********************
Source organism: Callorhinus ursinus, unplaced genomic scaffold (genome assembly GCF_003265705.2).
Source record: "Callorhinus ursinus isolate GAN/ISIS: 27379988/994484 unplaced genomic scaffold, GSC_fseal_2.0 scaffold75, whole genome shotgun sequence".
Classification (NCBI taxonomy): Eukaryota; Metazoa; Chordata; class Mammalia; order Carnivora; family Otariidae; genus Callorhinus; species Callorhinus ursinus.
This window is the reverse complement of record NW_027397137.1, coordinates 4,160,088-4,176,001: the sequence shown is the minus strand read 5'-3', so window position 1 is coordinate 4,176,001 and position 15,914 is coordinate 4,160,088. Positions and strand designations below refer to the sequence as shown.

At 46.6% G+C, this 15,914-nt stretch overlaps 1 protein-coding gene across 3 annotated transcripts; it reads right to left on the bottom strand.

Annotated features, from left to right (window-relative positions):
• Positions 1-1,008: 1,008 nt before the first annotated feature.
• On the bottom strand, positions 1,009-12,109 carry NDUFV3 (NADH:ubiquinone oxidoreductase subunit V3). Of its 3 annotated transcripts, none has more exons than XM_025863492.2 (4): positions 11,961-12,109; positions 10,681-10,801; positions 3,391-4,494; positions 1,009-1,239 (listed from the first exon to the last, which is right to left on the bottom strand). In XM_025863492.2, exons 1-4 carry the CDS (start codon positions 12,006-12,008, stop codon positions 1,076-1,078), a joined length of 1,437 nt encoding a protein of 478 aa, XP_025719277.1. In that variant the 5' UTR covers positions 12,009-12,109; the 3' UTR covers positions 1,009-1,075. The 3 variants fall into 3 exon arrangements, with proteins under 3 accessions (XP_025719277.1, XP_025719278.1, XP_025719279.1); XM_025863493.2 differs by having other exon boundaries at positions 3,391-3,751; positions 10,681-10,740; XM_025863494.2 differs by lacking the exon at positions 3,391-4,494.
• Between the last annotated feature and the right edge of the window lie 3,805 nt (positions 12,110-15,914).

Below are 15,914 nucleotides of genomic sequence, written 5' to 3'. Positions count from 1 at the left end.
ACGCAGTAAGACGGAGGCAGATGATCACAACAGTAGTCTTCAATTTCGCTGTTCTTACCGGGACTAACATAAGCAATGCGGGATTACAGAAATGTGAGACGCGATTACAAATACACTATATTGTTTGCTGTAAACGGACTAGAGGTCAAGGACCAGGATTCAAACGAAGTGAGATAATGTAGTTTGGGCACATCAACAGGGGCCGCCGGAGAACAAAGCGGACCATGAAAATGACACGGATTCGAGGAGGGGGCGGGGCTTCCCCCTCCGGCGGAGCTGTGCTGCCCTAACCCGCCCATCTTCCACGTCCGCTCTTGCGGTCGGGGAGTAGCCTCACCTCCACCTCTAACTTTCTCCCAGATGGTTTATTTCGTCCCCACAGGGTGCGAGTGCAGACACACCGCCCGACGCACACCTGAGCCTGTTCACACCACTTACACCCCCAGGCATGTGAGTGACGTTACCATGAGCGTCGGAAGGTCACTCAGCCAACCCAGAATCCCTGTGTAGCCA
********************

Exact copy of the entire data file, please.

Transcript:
Source organism: Callorhinus ursinus, unplaced genomic scaffold (genome assembly GCF_003265705.2).
Source record: "Callorhinus ursinus isolate GAN/ISIS: 27379988/994484 unplaced genomic scaffold, GSC_fseal_2.0 scaffold75, whole genome shotgun sequence".
Classification (NCBI taxonomy): Eukaryota; Metazoa; Chordata; class Mammalia; order Carnivora; family Otariidae; genus Callorhinus; species Callorhinus ursinus.
This window is the reverse complement of record NW_027397137.1, coordinates 4,160,088-4,176,001: the sequence shown is the minus strand read 5'-3', so window position 1 is coordinate 4,176,001 and position 15,914 is coordinate 4,160,088. Positions and strand designations below refer to the sequence as shown.

At 46.6% G+C, this 15,914-nt stretch overlaps 1 protein-coding gene across 3 annotated transcripts; it reads right to left on the bottom strand.

Annotated features, from left to right (window-relative positions):
• Positions 1-1,008: 1,008 nt before the first annotated feature.
• On the bottom strand, positions 1,009-12,109 carry NDUFV3 (NADH:ubiquinone oxidoreductase subunit V3). Of its 3 annotated transcripts, none has more exons than XM_025863492.2 (4): positions 11,961-12,109; positions 10,681-10,801; positions 3,391-4,494; positions 1,009-1,239 (listed from the first exon to the last, which is right to left on the bottom strand). In XM_025863492.2, exons 1-4 carry the CDS (start codon positions 12,006-12,008, stop codon positions 1,076-1,078), a joined length of 1,437 nt encoding a protein of 478 aa, XP_025719277.1. In that variant the 5' UTR covers positions 12,009-12,109; the 3' UTR covers positions 1,009-1,075. The 3 variants fall into 3 exon arrangements, with proteins under 3 accessions (XP_025719277.1, XP_025719278.1, XP_025719279.1); XM_025863493.2 differs by having other exon boundaries at positions 3,391-3,751; positions 10,681-10,740; XM_025863494.2 differs by lacking the exon at positions 3,391-4,494.
• Between the last annotated feature and the right edge of the window lie 3,805 nt (positions 12,110-15,914).

Below are 15,914 nucleotides of genomic sequence, written 5' to 3'. Positions count from 1 at the left end.
ACGCAGTAAGACGGAGGCAGATGATCACAACAGTAGTCTTCAATTTCGCTGTTCTTACCGGGACTAACATAAGCAATGCGGGATTACAGAAATGTGAGACGCGATTACAAATACACTATATTGTTTGCTGTAAACGGACTAGAGGTCAAGGACCAGGATTCAAACGAAGTGAGATAATGTAGTTTGGGCACATCAACAGGGGCCGCCGGAGAACAAAGCGGACCATGAAAATGACACGGATTCGAGGAGGGGGCGGGGCTTCCCCCTCCGGCGGAGCTGTGCTGCCCTAACCCGCCCATCTTCCACGTCCGCTCTTGCGGTCGGGGAGTAGCCTCACCTCCACCTCTAACTTTCTCCCAGATGGTTTATTTCGTCCCCACAGGGTGCGAGTGCAGACACACCGCCCGACGCACACCTGAGCCTGTTCACACCACTTACACCCCCAGGCATGTGAGTGACGTTACCATGAGCGTCGGAAGGTCACTCAGCCAACCCAGAATCCCTGTGTAGCCA